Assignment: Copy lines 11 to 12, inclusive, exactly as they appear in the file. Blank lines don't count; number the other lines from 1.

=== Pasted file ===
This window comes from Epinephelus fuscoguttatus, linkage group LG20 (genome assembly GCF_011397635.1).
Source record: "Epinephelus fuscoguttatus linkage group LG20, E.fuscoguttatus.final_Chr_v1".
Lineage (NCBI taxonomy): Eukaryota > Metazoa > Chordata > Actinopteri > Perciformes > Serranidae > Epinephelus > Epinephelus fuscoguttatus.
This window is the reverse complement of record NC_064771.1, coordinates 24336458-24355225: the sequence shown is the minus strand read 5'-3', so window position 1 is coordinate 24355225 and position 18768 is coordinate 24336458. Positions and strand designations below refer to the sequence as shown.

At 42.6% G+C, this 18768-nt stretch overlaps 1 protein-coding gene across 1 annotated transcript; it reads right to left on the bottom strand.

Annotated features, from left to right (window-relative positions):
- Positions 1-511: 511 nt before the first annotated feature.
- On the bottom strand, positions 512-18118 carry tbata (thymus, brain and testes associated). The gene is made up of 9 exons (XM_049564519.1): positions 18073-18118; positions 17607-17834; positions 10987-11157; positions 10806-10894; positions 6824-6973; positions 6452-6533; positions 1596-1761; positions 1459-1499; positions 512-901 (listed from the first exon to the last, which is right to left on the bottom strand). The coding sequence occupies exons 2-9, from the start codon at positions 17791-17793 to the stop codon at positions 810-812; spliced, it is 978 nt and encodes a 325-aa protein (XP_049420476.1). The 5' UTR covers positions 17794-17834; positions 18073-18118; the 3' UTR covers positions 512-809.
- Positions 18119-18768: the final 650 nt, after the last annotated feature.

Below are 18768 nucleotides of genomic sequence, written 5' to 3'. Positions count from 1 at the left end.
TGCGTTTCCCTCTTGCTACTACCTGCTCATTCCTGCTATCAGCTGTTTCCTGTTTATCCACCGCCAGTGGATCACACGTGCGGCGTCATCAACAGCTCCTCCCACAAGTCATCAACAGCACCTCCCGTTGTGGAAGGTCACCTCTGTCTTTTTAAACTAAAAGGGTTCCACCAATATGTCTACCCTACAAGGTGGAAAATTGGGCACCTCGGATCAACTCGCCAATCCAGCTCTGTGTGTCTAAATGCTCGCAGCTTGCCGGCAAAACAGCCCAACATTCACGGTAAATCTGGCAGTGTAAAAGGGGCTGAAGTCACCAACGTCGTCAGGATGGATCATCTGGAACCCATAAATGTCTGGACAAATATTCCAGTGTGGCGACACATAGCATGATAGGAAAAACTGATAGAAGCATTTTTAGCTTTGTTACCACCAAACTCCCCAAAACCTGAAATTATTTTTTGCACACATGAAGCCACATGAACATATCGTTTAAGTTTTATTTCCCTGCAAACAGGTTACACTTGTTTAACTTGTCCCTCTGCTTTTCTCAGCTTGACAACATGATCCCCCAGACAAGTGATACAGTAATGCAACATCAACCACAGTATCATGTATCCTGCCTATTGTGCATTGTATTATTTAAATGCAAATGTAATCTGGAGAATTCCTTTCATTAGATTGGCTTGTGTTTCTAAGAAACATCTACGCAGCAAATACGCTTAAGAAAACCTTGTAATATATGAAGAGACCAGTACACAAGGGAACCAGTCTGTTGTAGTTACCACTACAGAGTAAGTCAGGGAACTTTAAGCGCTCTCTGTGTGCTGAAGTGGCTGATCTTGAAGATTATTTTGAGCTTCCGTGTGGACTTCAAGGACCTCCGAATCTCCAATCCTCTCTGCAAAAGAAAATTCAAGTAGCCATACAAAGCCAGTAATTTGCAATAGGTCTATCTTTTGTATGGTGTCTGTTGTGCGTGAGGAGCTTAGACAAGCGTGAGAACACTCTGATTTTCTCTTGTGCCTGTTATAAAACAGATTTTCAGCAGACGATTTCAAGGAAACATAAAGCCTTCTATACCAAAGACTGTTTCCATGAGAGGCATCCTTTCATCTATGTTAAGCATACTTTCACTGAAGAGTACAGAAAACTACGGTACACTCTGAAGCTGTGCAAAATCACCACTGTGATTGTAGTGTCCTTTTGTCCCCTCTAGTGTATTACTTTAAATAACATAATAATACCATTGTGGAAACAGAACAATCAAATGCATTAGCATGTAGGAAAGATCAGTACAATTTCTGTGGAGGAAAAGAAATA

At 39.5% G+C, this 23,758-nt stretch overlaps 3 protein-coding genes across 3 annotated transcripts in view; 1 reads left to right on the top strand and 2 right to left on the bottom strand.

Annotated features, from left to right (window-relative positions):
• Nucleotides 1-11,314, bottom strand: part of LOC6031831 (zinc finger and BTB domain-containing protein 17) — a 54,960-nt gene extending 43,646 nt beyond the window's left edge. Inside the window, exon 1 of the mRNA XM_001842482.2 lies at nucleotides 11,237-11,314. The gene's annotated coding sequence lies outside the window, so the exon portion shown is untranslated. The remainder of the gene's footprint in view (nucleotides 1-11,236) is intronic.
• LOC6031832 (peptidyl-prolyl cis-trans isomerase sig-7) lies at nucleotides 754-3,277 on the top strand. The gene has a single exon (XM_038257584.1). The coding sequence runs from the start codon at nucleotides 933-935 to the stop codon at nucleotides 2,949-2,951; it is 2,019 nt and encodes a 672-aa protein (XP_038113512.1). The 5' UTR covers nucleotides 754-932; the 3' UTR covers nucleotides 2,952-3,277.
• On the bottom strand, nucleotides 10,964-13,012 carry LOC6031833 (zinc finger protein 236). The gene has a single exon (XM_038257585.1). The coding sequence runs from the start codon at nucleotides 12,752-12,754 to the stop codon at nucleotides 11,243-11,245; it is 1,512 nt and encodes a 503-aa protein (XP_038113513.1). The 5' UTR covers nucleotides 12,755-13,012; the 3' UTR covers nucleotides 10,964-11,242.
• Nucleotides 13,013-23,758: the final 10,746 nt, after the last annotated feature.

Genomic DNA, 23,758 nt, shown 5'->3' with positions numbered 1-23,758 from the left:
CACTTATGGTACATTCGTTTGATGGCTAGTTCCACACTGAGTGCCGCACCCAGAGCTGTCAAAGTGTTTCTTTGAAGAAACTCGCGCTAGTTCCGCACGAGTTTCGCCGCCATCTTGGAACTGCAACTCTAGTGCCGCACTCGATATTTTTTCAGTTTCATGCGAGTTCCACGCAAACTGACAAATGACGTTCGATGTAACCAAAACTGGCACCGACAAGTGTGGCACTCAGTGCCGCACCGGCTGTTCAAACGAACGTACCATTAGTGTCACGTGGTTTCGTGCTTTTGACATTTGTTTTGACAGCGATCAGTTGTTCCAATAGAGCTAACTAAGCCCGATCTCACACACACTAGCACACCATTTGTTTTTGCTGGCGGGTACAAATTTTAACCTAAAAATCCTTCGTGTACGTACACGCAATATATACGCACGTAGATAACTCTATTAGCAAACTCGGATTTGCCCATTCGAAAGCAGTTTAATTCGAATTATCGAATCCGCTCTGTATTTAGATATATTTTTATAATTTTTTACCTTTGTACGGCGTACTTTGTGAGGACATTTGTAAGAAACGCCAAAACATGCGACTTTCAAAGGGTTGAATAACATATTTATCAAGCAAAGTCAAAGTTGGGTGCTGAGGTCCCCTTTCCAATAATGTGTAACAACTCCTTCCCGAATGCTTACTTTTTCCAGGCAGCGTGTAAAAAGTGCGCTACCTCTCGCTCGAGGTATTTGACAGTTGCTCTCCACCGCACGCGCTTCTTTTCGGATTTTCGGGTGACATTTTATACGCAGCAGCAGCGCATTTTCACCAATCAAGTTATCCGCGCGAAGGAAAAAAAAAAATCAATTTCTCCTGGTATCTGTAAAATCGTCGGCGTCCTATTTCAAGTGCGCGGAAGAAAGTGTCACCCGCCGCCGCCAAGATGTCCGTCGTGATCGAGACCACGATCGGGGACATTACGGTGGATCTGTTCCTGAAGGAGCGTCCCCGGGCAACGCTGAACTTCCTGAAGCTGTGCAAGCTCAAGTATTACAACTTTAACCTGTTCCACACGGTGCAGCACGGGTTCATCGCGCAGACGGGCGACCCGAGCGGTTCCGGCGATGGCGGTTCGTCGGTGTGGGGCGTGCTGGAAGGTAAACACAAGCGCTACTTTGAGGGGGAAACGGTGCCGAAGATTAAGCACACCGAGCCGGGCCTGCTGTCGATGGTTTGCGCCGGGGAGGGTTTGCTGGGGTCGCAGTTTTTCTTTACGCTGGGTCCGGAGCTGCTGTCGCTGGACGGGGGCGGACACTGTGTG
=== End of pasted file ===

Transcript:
TGCGTTTCCCTCTTGCTACTACCTGCTCATTCCTGCTATCAGCTGTTTCCTGTTTATCCACCGCCAGTGGATCACACGTGCGGCGTCATCAACAGCTCCTCCCACAAGTCATCAACAGCACCTCCCGTTGTGGAAGGTCACCTCTGTCTTTTTAAACTAAAAGGGTTCCACCAATATGTCTACCCTACAAGGTGGAAAATTGGGCACCTCGGATCAACTCGCCAATCCAGCTCTGTGTGTCTAAATGCTCGCAGCTTGCCGGCAAAACAGCCCAACATTCACGGTAAATCTGGCAGTGTAAAAGGGGCTGAAGTCACCAACGTCGTCAGGATGGATCATCTGGAACCCATAAATGTCTGGACAAATATTCCAGTGTGGCGACACATAGCATGATAGGAAAAACTGATAGAAGCATTTTTAGCTTTGTTACCACCAAACTCCCCAAAACCTGAAATTATTTTTTGCACACATGAAGCCACATGAACATATCGTTTAAGTTTTATTTCCCTGCAAACAGGTTACACTTGTTTAACTTGTCCCTCTGCTTTTCTCAGCTTGACAACATGATCCCCCAGACAAGTGATACAGTAATGCAACATCAACCACAGTATCATGTATCCTGCCTATTGTGCATTGTATTATTTAAATGCAAATGTAATCTGGAGAATTCCTTTCATTAGATTGGCTTGTGTTTCTAAGAAACATCTACGCAGCAAATACGCTTAAGAAAACCTTGTAATATATGAAGAGACCAGTACACAAGGGAACCAGTCTGTTGTAGTTACCACTACAGAGTAAGTCAGGGAACTTTAAGCGCTCTCTGTGTGCTGAAGTGGCTGATCTTGAAGATTATTTTGAGCTTCCGTGTGGACTTCAAGGACCTCCGAATCTCCAATCCTCTCTGCAAAAGAAAATTCAAGTAGCCATACAAAGCCAGTAATTTGCAATAGGTCTATCTTTTGTATGGTGTCTGTTGTGCGTGAGGAGCTTAGACAAGCGTGAGAACACTCTGATTTTCTCTTGTGCCTGTTATAAAACAGATTTTCAGCAGACGATTTCAAGGAAACATAAAGCCTTCTATACCAAAGACTGTTTCCATGAGAGGCATCCTTTCATCTATGTTAAGCATACTTTCACTGAAGAGTACAGAAAACTACGGTACACTCTGAAGCTGTGCAAAATCACCACTGTGATTGTAGTGTCCTTTTGTCCCCTCTAGTGTATTACTTTAAATAACATAATAATACCATTGTGGAAACAGAACAATCAAATGCATTAGCATGTAGGAAAGATCAGTACAATTTCTGTGGAGGAAAAGAAATA

At 39.5% G+C, this 23,758-nt stretch overlaps 3 protein-coding genes across 3 annotated transcripts in view; 1 reads left to right on the top strand and 2 right to left on the bottom strand.